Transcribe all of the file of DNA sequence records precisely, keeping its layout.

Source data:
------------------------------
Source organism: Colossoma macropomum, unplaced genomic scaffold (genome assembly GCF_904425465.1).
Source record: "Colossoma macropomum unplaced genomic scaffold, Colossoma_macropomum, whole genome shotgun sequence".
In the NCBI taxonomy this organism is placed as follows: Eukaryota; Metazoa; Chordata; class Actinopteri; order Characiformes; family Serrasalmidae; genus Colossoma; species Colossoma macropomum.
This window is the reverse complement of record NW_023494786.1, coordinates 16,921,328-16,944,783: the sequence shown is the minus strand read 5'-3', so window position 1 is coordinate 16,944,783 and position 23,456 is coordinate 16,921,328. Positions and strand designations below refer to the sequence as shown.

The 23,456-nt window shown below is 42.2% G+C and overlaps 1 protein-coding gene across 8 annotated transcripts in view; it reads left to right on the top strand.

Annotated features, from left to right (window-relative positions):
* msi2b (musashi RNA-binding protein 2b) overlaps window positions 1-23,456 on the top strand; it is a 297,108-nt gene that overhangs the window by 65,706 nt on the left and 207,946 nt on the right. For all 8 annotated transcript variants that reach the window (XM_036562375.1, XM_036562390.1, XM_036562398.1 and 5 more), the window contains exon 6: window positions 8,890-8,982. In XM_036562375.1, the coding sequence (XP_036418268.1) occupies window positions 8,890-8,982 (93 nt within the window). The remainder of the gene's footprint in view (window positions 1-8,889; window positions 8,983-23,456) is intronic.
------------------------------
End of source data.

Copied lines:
Source organism: Colossoma macropomum, unplaced genomic scaffold (genome assembly GCF_904425465.1).
Source record: "Colossoma macropomum unplaced genomic scaffold, Colossoma_macropomum, whole genome shotgun sequence".
In the NCBI taxonomy this organism is placed as follows: Eukaryota; Metazoa; Chordata; class Actinopteri; order Characiformes; family Serrasalmidae; genus Colossoma; species Colossoma macropomum.
This window is the reverse complement of record NW_023494786.1, coordinates 16,921,328-16,944,783: the sequence shown is the minus strand read 5'-3', so window position 1 is coordinate 16,944,783 and position 23,456 is coordinate 16,921,328. Positions and strand designations below refer to the sequence as shown.

The 23,456-nt window shown below is 42.2% G+C and overlaps 1 protein-coding gene across 8 annotated transcripts in view; it reads left to right on the top strand.

Annotated features, from left to right (window-relative positions):
* msi2b (musashi RNA-binding protein 2b) overlaps window positions 1-23,456 on the top strand; it is a 297,108-nt gene that overhangs the window by 65,706 nt on the left and 207,946 nt on the right. For all 8 annotated transcript variants that reach the window (XM_036562375.1, XM_036562390.1, XM_036562398.1 and 5 more), the window contains exon 6: window positions 8,890-8,982. In XM_036562375.1, the coding sequence (XP_036418268.1) occupies window positions 8,890-8,982 (93 nt within the window). The remainder of the gene's footprint in view (window positions 1-8,889; window positions 8,983-23,456) is intronic.